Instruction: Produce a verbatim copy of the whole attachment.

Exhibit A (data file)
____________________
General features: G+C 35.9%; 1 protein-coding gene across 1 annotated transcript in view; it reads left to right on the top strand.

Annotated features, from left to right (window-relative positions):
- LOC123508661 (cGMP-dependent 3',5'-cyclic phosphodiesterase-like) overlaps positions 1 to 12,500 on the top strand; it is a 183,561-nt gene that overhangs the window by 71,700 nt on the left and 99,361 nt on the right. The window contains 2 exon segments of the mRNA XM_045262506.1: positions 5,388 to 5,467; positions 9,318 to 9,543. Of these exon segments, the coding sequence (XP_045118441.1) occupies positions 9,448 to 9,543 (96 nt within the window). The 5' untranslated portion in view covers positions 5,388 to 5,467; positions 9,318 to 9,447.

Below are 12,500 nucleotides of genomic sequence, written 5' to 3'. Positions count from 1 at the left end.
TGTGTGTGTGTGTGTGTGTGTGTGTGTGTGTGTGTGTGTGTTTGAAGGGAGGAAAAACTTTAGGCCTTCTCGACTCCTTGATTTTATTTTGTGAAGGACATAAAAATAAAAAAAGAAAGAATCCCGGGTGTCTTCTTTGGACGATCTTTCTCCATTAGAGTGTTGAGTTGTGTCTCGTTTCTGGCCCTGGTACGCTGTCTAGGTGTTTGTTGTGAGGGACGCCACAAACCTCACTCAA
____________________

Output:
General features: G+C 35.9%; 1 protein-coding gene across 1 annotated transcript in view; it reads left to right on the top strand.

Annotated features, from left to right (window-relative positions):
- LOC123508661 (cGMP-dependent 3',5'-cyclic phosphodiesterase-like) overlaps positions 1 to 12,500 on the top strand; it is a 183,561-nt gene that overhangs the window by 71,700 nt on the left and 99,361 nt on the right. The window contains 2 exon segments of the mRNA XM_045262506.1: positions 5,388 to 5,467; positions 9,318 to 9,543. Of these exon segments, the coding sequence (XP_045118441.1) occupies positions 9,448 to 9,543 (96 nt within the window). The 5' untranslated portion in view covers positions 5,388 to 5,467; positions 9,318 to 9,447.

Below are 12,500 nucleotides of genomic sequence, written 5' to 3'. Positions count from 1 at the left end.
TGTGTGTGTGTGTGTGTGTGTGTGTGTGTGTGTGTGTGTGTTTGAAGGGAGGAAAAACTTTAGGCCTTCTCGACTCCTTGATTTTATTTTGTGAAGGACATAAAAATAAAAAAAGAAAGAATCCCGGGTGTCTTCTTTGGACGATCTTTCTCCATTAGAGTGTTGAGTTGTGTCTCGTTTCTGGCCCTGGTACGCTGTCTAGGTGTTTGTTGTGAGGGACGCCACAAACCTCACTCAA